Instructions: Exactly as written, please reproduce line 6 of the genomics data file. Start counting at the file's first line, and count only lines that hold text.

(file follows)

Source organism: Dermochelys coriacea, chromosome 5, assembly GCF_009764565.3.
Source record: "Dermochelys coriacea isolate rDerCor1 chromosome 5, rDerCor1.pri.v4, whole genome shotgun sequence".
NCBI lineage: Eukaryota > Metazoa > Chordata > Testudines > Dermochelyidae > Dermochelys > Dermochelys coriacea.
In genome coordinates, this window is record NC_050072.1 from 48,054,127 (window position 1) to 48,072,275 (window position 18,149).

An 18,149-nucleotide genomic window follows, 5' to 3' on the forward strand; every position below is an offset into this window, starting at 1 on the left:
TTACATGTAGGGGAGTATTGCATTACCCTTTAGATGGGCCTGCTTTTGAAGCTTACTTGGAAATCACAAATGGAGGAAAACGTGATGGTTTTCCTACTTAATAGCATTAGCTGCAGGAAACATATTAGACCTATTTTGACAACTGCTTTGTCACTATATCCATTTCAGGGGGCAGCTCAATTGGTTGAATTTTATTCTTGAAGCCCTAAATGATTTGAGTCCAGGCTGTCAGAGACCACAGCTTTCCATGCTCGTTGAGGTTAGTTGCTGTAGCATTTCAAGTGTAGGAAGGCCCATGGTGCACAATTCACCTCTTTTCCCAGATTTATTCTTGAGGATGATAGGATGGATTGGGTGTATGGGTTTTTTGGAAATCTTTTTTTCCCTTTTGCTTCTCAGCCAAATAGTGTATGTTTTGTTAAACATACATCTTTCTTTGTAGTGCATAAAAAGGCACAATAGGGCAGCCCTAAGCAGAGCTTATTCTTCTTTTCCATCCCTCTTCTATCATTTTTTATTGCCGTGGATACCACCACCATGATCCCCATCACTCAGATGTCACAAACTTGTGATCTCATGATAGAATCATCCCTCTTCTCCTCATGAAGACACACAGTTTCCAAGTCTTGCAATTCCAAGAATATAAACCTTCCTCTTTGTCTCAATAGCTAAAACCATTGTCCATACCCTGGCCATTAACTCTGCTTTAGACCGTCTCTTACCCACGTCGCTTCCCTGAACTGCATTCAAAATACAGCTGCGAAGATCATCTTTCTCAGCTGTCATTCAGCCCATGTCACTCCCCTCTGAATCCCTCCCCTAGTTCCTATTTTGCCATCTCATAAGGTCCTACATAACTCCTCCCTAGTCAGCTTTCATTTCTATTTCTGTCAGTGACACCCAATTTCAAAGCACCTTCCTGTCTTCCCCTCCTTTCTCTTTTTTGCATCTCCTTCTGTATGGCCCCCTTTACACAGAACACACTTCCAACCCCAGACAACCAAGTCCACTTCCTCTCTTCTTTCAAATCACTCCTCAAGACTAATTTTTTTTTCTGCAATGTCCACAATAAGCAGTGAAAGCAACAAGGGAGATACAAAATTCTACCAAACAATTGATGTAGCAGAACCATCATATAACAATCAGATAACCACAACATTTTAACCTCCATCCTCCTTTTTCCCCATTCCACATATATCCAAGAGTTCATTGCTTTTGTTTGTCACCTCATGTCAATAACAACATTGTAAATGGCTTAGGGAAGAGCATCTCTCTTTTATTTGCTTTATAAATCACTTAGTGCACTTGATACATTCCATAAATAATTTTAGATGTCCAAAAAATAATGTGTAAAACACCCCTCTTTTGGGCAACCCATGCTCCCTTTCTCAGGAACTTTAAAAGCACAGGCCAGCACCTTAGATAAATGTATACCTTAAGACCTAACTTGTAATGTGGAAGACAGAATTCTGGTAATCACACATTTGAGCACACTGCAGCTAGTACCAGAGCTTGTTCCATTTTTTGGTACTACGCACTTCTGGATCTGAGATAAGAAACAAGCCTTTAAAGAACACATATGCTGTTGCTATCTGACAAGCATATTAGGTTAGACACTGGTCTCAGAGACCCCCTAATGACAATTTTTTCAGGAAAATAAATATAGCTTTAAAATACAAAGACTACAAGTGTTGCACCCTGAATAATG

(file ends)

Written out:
TTACATGTAGGGGAGTATTGCATTACCCTTTAGATGGGCCTGCTTTTGAAGCTTACTTGGAAATCACAAATGGAGGAAAACGTGATGGTTTTCCTACTTAATAGCATTAGCTGCAGGAAACATATTAGACCTATTTTGACAACTGCTTTGTCACTATATCCATTTCAGGGGGCAGCTCAATTGGTTGAATTTTATTCTTGAAGCCCTAAATGATTTGAGTCCAGGCTGTCAGAGACCACAGCTTTCCATGCTCGTTGAGGTTAGTTGCTGTAGCATTTCAAGTGTAGGAAGGCCCATGGTGCACAATTCACCTCTTTTCCCAGATTTATTCTTGAGGATGATAGGATGGATTGGGTGTATGGGTTTTTTGGAAATCTTTTTTTCCCTTTTGCTTCTCAGCCAAATAGTGTATGTTTTGTTAAACATACATCTTTCTTTGTAGTGCATAAAAAGGCACAATAGGGCAGCCCTAAGCAGAGCTTATTCTTCTTTTCCATCCCTCTTCTATCATTTTTTATTGCCGTGGATACCACCACCATGATCCCCATCACTCAGATGTCACAAACTTGTGATCTCATGATAGAATCATCCCTCTTCTCCTCATGAAGACACACAGTTTCCAAGTCTTGCAATTCCAAGAATATAAACCTTCCTCTTTGTCTCAATAGCTAAAACCATTGTCCATACCCTGGCCATTAACTCTGCTTTAGACCGTCTCTTACCCACGTCGCTTCCCTGAACTGCATTCAAAATACAGCTGCGAAGATCATCTTTCTCAGCTGTCATTCAGCCCATGTCACTCCCCTCTGAATCCCTCCCCTAGTTCCTATTTTGCCATCTCATAAGGTCCTACATAACTCCTCCCTAGTCAGCTTTCATTTCTATTTCTGTCAGTGACACCCAATTTCAAAGCACCTTCCTGTCTTCCCCTCCTTTCTCTTTTTTGCATCTCCTTCTGTATGGCCCCCTTTACACAGAACACACTTCCAACCCCAGACAACCAAGTCCACTTCCTCTCTTCTTTCAAATCACTCCTCAAGACTAATTTTTTTTTCTGCAATGTCCACAATAAGCAGTGAAAGCAACAAGGGAGATACAAAATTCTACCAAACAATTGATGTAGCAGAACCATCATATAACAATCAGATAACCACAACATTTTAACCTCCATCCTCCTTTTTCCCCATTCCACATATATCCAAGAGTTCATTGCTTTTGTTTGTCACCTCATGTCAATAACAACATTGTAAATGGCTTAGGGAAGAGCATCTCTCTTTTATTTGCTTTATAAATCACTTAGTGCACTTGATACATTCCATAAATAATTTTAGATGTCCAAAAAATAATGTGTAAAACACCCCTCTTTTGGGCAACCCATGCTCCCTTTCTCAGGAACTTTAAAAGCACAGGCCAGCACCTTAGATAAATGTATACCTTAAGACCTAACTTGTAATGTGGAAGACAGAATTCTGGTAATCACACATTTGAGCACACTGCAGCTAGTACCAGAGCTTGTTCCATTTTTTGGTACTACGCACTTCTGGATCTGAGATAAGAAACAAGCCTTTAAAGAACACATATGCTGTTGCTATCTGACAAGCATATTAGGTTAGACACTGGTCTCAGAGACCCCCTAATGACAATTTTTTCAGGAAAATAAATATAGCTTTAAAATACAAAGACTACAAGTGTTGCACCCTGAATAATG